Nonis also looks back on a time when the Leafs had a better Corsi rating than they do today – and were losing a lot more games. Back in 2009-10, Toronto generated a lot of shots on net but was let down by its own goaltenders.
That period seemed to create skepticism for the Leafs GM about stats that he believes have grown so much in popularity because of fans and media.
“We were outshooting teams on a nightly basis and losing every night,” Nonis recalled. “Our so-called Corsi stat was probably pretty good and right now our Corsi stat sucks. But we’re winning hockey games.”
Credit to Nonis for actually getting at the crux of the issue here. While I’d rather spend my days researching hockey statistics than defending the validity of statistics, ultimately widespread acceptance of the numbers that myself and many others use is going to come down to how well we predict things.
Just to point to what Nonis is talking about, here is the Leafs’ so-called Corsi (shot attempts for divided by shot attempts for plus shot attempts against) for the last six seasons, along with winning percentage:
|Corsi %||Win %|
|2008||51.6% (10th)||43.9% (24th)|
|2009||50.3% (13th)||41.5% (26th)|
|2010||52.8% (4th)||36.6% (29th)|
|2011||47.8% (25th)||45.1% (23rd)|
|2012||48.9% (18th)||42.7% (24th)|
|2013||44.1% (30th)||54.2% (9th)|
They don’t line up at all.
Without getting too deep into it or by quoting correlation co-efficients at you, I can say that for the most part, you can predict the future performance of NHL teams by looking at its Corsi number. Edmonton, for instance, started 9-3-2, Minnesota was first in the league in mid-December, and the Los Angeles Kings slumped to a 15-14-4 start, good for the 10th in the West, and fired their coach.
We all know what happened to those teams in the end. The Oilers wound up in the draft lottery and the Wild missed out on that by a single point, and the Kings recovered and went on a tear down the stretch and won the Stanley Cup.
Over the last three seasons, since I’ve been really into this stuff, I’ve watched collapses and rises from teams predicted to do well… just by looking at something as simple as shot differential. For the Leafs, I can understand the hesitation, because they just don’t do what we think they’ll do, and this has gone on for years. When they team was out-shooting opponents, they were losing. Now that they’re being out-shot by historical margins, they’re winning. You take the winning over the losing any day, and why would Dave Nonis mess with success? The bets he’s taken on players have worked out extremely well thus far. David Bolland had recovered back to his 2011 self before he got hurt, Mason Raymond has been a dear so far and David Clarkson has, uh, well, it was a real valuable assist. Point is, the team is winning and there’s no reason to change it.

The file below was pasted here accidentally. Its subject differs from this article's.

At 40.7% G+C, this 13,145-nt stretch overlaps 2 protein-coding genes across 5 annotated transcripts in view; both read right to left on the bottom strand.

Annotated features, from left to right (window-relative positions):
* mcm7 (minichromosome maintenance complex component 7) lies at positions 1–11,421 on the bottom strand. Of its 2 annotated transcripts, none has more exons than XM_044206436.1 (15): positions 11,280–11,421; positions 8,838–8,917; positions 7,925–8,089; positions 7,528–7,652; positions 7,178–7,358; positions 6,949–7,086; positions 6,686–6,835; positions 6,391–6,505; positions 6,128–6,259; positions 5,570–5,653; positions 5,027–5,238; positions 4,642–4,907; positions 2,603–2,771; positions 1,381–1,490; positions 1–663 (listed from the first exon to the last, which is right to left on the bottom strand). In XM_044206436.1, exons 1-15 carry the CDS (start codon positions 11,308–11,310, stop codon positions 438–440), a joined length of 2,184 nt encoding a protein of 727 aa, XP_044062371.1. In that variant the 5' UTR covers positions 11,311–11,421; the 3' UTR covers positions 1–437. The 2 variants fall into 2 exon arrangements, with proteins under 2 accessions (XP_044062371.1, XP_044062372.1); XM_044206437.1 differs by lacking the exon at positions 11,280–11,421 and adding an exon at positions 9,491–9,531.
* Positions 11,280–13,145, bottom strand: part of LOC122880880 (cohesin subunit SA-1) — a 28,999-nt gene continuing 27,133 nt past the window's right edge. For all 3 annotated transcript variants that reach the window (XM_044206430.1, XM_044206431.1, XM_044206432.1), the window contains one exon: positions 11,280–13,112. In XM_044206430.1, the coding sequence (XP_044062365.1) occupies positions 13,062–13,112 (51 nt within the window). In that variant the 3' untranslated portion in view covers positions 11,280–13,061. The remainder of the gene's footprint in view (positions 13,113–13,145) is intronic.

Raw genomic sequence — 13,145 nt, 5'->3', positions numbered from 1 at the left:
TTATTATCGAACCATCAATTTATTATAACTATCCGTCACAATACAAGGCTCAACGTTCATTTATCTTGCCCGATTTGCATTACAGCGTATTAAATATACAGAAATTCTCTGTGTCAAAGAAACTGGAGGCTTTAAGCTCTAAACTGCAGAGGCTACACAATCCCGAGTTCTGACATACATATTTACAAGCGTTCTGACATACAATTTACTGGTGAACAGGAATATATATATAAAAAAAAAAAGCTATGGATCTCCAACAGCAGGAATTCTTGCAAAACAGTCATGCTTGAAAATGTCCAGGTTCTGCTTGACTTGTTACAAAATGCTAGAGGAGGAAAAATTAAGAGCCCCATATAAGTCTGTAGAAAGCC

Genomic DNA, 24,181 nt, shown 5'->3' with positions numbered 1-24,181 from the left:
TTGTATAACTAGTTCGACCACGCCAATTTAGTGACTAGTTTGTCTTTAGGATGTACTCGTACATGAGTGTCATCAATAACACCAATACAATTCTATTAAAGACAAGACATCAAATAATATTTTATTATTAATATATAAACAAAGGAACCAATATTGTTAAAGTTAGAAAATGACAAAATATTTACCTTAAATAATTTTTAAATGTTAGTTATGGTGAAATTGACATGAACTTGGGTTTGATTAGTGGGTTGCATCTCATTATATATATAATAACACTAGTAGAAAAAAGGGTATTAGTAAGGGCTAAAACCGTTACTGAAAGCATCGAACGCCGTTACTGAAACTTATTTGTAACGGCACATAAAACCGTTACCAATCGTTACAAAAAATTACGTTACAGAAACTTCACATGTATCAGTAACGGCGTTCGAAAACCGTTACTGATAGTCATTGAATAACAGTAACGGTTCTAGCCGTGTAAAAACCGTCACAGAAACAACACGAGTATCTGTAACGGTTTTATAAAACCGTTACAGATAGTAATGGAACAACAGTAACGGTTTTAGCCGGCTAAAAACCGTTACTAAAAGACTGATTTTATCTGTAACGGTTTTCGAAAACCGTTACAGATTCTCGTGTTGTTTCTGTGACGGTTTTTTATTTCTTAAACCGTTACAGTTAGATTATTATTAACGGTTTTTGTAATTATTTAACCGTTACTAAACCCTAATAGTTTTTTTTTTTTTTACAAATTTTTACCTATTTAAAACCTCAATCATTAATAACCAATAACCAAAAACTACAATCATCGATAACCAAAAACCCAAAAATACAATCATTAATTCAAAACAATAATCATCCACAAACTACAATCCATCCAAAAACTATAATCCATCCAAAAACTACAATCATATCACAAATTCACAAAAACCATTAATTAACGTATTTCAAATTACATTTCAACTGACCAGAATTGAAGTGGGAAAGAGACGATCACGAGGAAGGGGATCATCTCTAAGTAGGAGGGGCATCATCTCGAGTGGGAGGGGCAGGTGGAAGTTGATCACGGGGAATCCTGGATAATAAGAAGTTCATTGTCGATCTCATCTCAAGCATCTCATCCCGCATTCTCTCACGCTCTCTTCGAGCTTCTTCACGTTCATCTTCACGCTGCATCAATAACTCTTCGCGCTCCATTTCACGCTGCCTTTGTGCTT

Funny, Wild GM Chuck Fletcher was quoted in both that Chris Johnston piece, and the coach Mike Yeo was quoted in an Elliotte Friedman 30 Thoughts yesterday at CBC:
“We do some advanced analysis,” Yeo said. “But there wasn’t one or two stats that told us to do this.
“It was recognizing we weren’t going to get better without doing it … We use what the defence gives us. If there is opportunity to carry the puck, [to] allow our players to use their creativity … wait and find the open spaces, they can do it.”
It helps that the Wild are now a much faster team. Up front, there’s been a veteran makeover in Zach Parise and Jason Pominville and an infusion of youth with Charlie Coyle, Mikael Granlund and Nino Niederreiter. These five have joined captain Mikko Koivu to form two strong lines.
That philosophy seems to be opposite of the style of game the team was running with in 2012, when the Wild got off to a hot start despite a dump-and-chase style that didn’t put up good Corsis, but put up good win totals early on. The Wild allow bloggers in the press box, and were probably tuned to the massive debate that was surrounding the validity of their record going on during the early part of the 2011 season. I wouldn’t be too surprised if during the lockout, Fletcher took some time to read back on some of the major points during the large debate and decide to change the organizational philosophy a little and focus a little more on possession. He had a great opportunity, since there were two teams with public zone entry data published by bloggers during the fall of 2012, and one of them happened to be Minnesota.
You can only care about something if you have a reason to care, and as long as the Leafs are winning, why should Nonis give this a second thought? At this point the only concern should be that the Leafs have trouble against some top teams like Boston and Chicago, and the focus should be on banking points during this easy part of the schedule before December when they face all of San Jose, Dallas, Ottawa, Boston, Los Angeles, St. Louis, Chicago and Pittsburgh in a 14-day period. That’s a stretch of the schedule to keep your eye on since it will really test the mettle of this team, especially if they’re still down a couple of horses.
And yes, both you, Mr. Nonis, or you, Mr. Snarky TheLeafsNation Commenter, are perfectly in the right to ignore the mortars being fired between traditional analysts and bloggers, until there’s kind of a reason to, you know, pay attention. Right now, if you’re in Leafs management or a fan… there really isn’t.
Also in the meantime, please refrain from calling much of this stuff “advanced”. Corsi is literally addition and subtraction, and sometimes a little division. It’s nothing a third grader couldn’t do on her cheap, solar-powered calculator.